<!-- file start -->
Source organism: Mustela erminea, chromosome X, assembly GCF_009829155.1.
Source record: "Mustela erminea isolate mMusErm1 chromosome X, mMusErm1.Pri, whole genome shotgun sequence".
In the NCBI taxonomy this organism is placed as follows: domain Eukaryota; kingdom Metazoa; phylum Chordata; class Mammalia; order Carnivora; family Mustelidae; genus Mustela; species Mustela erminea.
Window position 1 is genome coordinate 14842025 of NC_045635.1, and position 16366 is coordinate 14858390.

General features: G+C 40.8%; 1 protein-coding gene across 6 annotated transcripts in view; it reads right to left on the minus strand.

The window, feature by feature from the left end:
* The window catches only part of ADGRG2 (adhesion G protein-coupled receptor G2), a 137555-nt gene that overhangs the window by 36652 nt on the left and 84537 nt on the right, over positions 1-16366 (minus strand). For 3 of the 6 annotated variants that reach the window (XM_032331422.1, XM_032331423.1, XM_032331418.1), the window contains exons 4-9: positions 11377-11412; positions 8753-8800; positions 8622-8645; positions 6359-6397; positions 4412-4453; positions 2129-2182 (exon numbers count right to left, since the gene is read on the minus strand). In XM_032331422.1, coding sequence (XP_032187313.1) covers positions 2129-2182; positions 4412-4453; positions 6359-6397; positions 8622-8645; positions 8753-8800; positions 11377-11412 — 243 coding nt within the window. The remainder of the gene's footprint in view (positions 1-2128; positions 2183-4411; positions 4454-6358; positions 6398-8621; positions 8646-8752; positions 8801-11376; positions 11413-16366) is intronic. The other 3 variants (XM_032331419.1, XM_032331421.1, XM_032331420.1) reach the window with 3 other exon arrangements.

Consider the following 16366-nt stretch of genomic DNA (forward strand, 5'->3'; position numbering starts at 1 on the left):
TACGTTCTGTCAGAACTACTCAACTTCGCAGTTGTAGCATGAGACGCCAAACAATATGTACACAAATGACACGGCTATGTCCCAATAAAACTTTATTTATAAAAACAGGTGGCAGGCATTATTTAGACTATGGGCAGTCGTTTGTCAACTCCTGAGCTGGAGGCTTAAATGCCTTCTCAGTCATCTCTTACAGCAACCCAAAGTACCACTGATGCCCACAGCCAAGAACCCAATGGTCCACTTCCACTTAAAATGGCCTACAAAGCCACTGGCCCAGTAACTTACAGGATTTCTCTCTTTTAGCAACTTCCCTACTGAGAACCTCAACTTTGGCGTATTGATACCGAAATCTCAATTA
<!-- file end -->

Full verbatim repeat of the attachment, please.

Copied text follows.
Source organism: Mustela erminea, chromosome X, assembly GCF_009829155.1.
Source record: "Mustela erminea isolate mMusErm1 chromosome X, mMusErm1.Pri, whole genome shotgun sequence".
In the NCBI taxonomy this organism is placed as follows: domain Eukaryota; kingdom Metazoa; phylum Chordata; class Mammalia; order Carnivora; family Mustelidae; genus Mustela; species Mustela erminea.
Window position 1 is genome coordinate 14842025 of NC_045635.1, and position 16366 is coordinate 14858390.

General features: G+C 40.8%; 1 protein-coding gene across 6 annotated transcripts in view; it reads right to left on the minus strand.

The window, feature by feature from the left end:
* The window catches only part of ADGRG2 (adhesion G protein-coupled receptor G2), a 137555-nt gene that overhangs the window by 36652 nt on the left and 84537 nt on the right, over positions 1-16366 (minus strand). For 3 of the 6 annotated variants that reach the window (XM_032331422.1, XM_032331423.1, XM_032331418.1), the window contains exons 4-9: positions 11377-11412; positions 8753-8800; positions 8622-8645; positions 6359-6397; positions 4412-4453; positions 2129-2182 (exon numbers count right to left, since the gene is read on the minus strand). In XM_032331422.1, coding sequence (XP_032187313.1) covers positions 2129-2182; positions 4412-4453; positions 6359-6397; positions 8622-8645; positions 8753-8800; positions 11377-11412 — 243 coding nt within the window. The remainder of the gene's footprint in view (positions 1-2128; positions 2183-4411; positions 4454-6358; positions 6398-8621; positions 8646-8752; positions 8801-11376; positions 11413-16366) is intronic. The other 3 variants (XM_032331419.1, XM_032331421.1, XM_032331420.1) reach the window with 3 other exon arrangements.

Consider the following 16366-nt stretch of genomic DNA (forward strand, 5'->3'; position numbering starts at 1 on the left):
TACGTTCTGTCAGAACTACTCAACTTCGCAGTTGTAGCATGAGACGCCAAACAATATGTACACAAATGACACGGCTATGTCCCAATAAAACTTTATTTATAAAAACAGGTGGCAGGCATTATTTAGACTATGGGCAGTCGTTTGTCAACTCCTGAGCTGGAGGCTTAAATGCCTTCTCAGTCATCTCTTACAGCAACCCAAAGTACCACTGATGCCCACAGCCAAGAACCCAATGGTCCACTTCCACTTAAAATGGCCTACAAAGCCACTGGCCCAGTAACTTACAGGATTTCTCTCTTTTAGCAACTTCCCTACTGAGAACCTCAACTTTGGCGTATTGATACCGAAATCTCAATTA